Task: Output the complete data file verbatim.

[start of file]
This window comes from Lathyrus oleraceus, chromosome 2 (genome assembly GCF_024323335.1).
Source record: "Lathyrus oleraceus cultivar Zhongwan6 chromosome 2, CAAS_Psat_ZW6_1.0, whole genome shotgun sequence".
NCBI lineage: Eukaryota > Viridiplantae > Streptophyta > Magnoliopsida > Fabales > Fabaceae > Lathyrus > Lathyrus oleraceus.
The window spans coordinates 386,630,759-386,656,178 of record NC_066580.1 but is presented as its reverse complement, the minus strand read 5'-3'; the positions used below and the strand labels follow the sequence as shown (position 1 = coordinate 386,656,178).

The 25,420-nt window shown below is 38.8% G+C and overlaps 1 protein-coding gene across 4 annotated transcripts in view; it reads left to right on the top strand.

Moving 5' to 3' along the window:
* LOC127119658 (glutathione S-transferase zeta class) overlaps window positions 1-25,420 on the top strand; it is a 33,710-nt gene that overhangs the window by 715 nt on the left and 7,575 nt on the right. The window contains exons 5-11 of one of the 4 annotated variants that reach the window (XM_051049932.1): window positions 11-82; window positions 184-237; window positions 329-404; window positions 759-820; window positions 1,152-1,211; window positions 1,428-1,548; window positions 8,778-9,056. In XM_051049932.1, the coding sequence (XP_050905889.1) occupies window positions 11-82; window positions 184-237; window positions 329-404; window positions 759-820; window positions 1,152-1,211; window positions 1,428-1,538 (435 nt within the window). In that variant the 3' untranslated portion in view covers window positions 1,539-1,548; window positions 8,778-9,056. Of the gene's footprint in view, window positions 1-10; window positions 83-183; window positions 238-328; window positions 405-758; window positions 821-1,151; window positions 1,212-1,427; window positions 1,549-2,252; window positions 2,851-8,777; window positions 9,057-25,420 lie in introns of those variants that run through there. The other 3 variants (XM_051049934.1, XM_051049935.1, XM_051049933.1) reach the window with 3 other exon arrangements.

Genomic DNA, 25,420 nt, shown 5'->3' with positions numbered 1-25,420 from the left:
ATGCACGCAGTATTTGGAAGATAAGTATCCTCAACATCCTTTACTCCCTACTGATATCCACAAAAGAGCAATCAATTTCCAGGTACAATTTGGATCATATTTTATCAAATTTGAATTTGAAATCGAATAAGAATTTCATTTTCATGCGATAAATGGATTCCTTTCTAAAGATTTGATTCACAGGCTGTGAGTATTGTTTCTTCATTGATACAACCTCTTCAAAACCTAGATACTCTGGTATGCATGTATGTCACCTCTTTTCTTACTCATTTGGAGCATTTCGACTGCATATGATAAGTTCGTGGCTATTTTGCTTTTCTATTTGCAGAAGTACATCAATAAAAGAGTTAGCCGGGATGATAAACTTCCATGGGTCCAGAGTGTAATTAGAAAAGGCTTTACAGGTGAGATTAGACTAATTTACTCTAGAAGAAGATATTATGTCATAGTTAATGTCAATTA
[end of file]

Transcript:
This window comes from Lathyrus oleraceus, chromosome 2 (genome assembly GCF_024323335.1).
Source record: "Lathyrus oleraceus cultivar Zhongwan6 chromosome 2, CAAS_Psat_ZW6_1.0, whole genome shotgun sequence".
NCBI lineage: Eukaryota > Viridiplantae > Streptophyta > Magnoliopsida > Fabales > Fabaceae > Lathyrus > Lathyrus oleraceus.
The window spans coordinates 386,630,759-386,656,178 of record NC_066580.1 but is presented as its reverse complement, the minus strand read 5'-3'; the positions used below and the strand labels follow the sequence as shown (position 1 = coordinate 386,656,178).

The 25,420-nt window shown below is 38.8% G+C and overlaps 1 protein-coding gene across 4 annotated transcripts in view; it reads left to right on the top strand.

Moving 5' to 3' along the window:
* LOC127119658 (glutathione S-transferase zeta class) overlaps window positions 1-25,420 on the top strand; it is a 33,710-nt gene that overhangs the window by 715 nt on the left and 7,575 nt on the right. The window contains exons 5-11 of one of the 4 annotated variants that reach the window (XM_051049932.1): window positions 11-82; window positions 184-237; window positions 329-404; window positions 759-820; window positions 1,152-1,211; window positions 1,428-1,548; window positions 8,778-9,056. In XM_051049932.1, the coding sequence (XP_050905889.1) occupies window positions 11-82; window positions 184-237; window positions 329-404; window positions 759-820; window positions 1,152-1,211; window positions 1,428-1,538 (435 nt within the window). In that variant the 3' untranslated portion in view covers window positions 1,539-1,548; window positions 8,778-9,056. Of the gene's footprint in view, window positions 1-10; window positions 83-183; window positions 238-328; window positions 405-758; window positions 821-1,151; window positions 1,212-1,427; window positions 1,549-2,252; window positions 2,851-8,777; window positions 9,057-25,420 lie in introns of those variants that run through there. The other 3 variants (XM_051049934.1, XM_051049935.1, XM_051049933.1) reach the window with 3 other exon arrangements.

Genomic DNA, 25,420 nt, shown 5'->3' with positions numbered 1-25,420 from the left:
ATGCACGCAGTATTTGGAAGATAAGTATCCTCAACATCCTTTACTCCCTACTGATATCCACAAAAGAGCAATCAATTTCCAGGTACAATTTGGATCATATTTTATCAAATTTGAATTTGAAATCGAATAAGAATTTCATTTTCATGCGATAAATGGATTCCTTTCTAAAGATTTGATTCACAGGCTGTGAGTATTGTTTCTTCATTGATACAACCTCTTCAAAACCTAGATACTCTGGTATGCATGTATGTCACCTCTTTTCTTACTCATTTGGAGCATTTCGACTGCATATGATAAGTTCGTGGCTATTTTGCTTTTCTATTTGCAGAAGTACATCAATAAAAGAGTTAGCCGGGATGATAAACTTCCATGGGTCCAGAGTGTAATTAGAAAAGGCTTTACAGGTGAGATTAGACTAATTTACTCTAGAAGAAGATATTATGTCATAGTTAATGTCAATTA